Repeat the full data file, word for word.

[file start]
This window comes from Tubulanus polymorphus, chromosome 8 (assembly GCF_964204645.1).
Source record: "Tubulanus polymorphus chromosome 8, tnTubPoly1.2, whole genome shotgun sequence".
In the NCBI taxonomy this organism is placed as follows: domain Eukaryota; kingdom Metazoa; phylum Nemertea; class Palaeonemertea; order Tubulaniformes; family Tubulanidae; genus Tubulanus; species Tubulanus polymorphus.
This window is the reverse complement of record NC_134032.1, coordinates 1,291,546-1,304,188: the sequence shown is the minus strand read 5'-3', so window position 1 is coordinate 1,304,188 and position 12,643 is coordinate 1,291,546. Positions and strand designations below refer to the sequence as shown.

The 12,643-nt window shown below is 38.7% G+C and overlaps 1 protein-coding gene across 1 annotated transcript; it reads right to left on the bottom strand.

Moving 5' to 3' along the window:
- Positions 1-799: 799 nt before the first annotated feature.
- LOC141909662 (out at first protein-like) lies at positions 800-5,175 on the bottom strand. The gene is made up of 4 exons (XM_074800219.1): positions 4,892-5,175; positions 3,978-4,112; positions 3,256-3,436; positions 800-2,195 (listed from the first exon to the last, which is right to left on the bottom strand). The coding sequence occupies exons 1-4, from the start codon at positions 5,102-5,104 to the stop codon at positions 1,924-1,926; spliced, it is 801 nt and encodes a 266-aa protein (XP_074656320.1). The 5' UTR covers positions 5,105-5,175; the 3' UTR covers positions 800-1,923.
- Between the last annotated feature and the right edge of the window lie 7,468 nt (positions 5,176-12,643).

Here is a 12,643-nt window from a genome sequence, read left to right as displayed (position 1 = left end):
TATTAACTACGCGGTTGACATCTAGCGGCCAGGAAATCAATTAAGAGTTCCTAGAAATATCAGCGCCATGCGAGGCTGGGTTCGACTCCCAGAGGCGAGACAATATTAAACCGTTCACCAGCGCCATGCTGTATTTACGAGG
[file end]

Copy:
This window comes from Tubulanus polymorphus, chromosome 8 (assembly GCF_964204645.1).
Source record: "Tubulanus polymorphus chromosome 8, tnTubPoly1.2, whole genome shotgun sequence".
In the NCBI taxonomy this organism is placed as follows: domain Eukaryota; kingdom Metazoa; phylum Nemertea; class Palaeonemertea; order Tubulaniformes; family Tubulanidae; genus Tubulanus; species Tubulanus polymorphus.
This window is the reverse complement of record NC_134032.1, coordinates 1,291,546-1,304,188: the sequence shown is the minus strand read 5'-3', so window position 1 is coordinate 1,304,188 and position 12,643 is coordinate 1,291,546. Positions and strand designations below refer to the sequence as shown.

The 12,643-nt window shown below is 38.7% G+C and overlaps 1 protein-coding gene across 1 annotated transcript; it reads right to left on the bottom strand.

Moving 5' to 3' along the window:
- Positions 1-799: 799 nt before the first annotated feature.
- LOC141909662 (out at first protein-like) lies at positions 800-5,175 on the bottom strand. The gene is made up of 4 exons (XM_074800219.1): positions 4,892-5,175; positions 3,978-4,112; positions 3,256-3,436; positions 800-2,195 (listed from the first exon to the last, which is right to left on the bottom strand). The coding sequence occupies exons 1-4, from the start codon at positions 5,102-5,104 to the stop codon at positions 1,924-1,926; spliced, it is 801 nt and encodes a 266-aa protein (XP_074656320.1). The 5' UTR covers positions 5,105-5,175; the 3' UTR covers positions 800-1,923.
- Between the last annotated feature and the right edge of the window lie 7,468 nt (positions 5,176-12,643).

Here is a 12,643-nt window from a genome sequence, read left to right as displayed (position 1 = left end):
TATTAACTACGCGGTTGACATCTAGCGGCCAGGAAATCAATTAAGAGTTCCTAGAAATATCAGCGCCATGCGAGGCTGGGTTCGACTCCCAGAGGCGAGACAATATTAAACCGTTCACCAGCGCCATGCTGTATTTACGAGG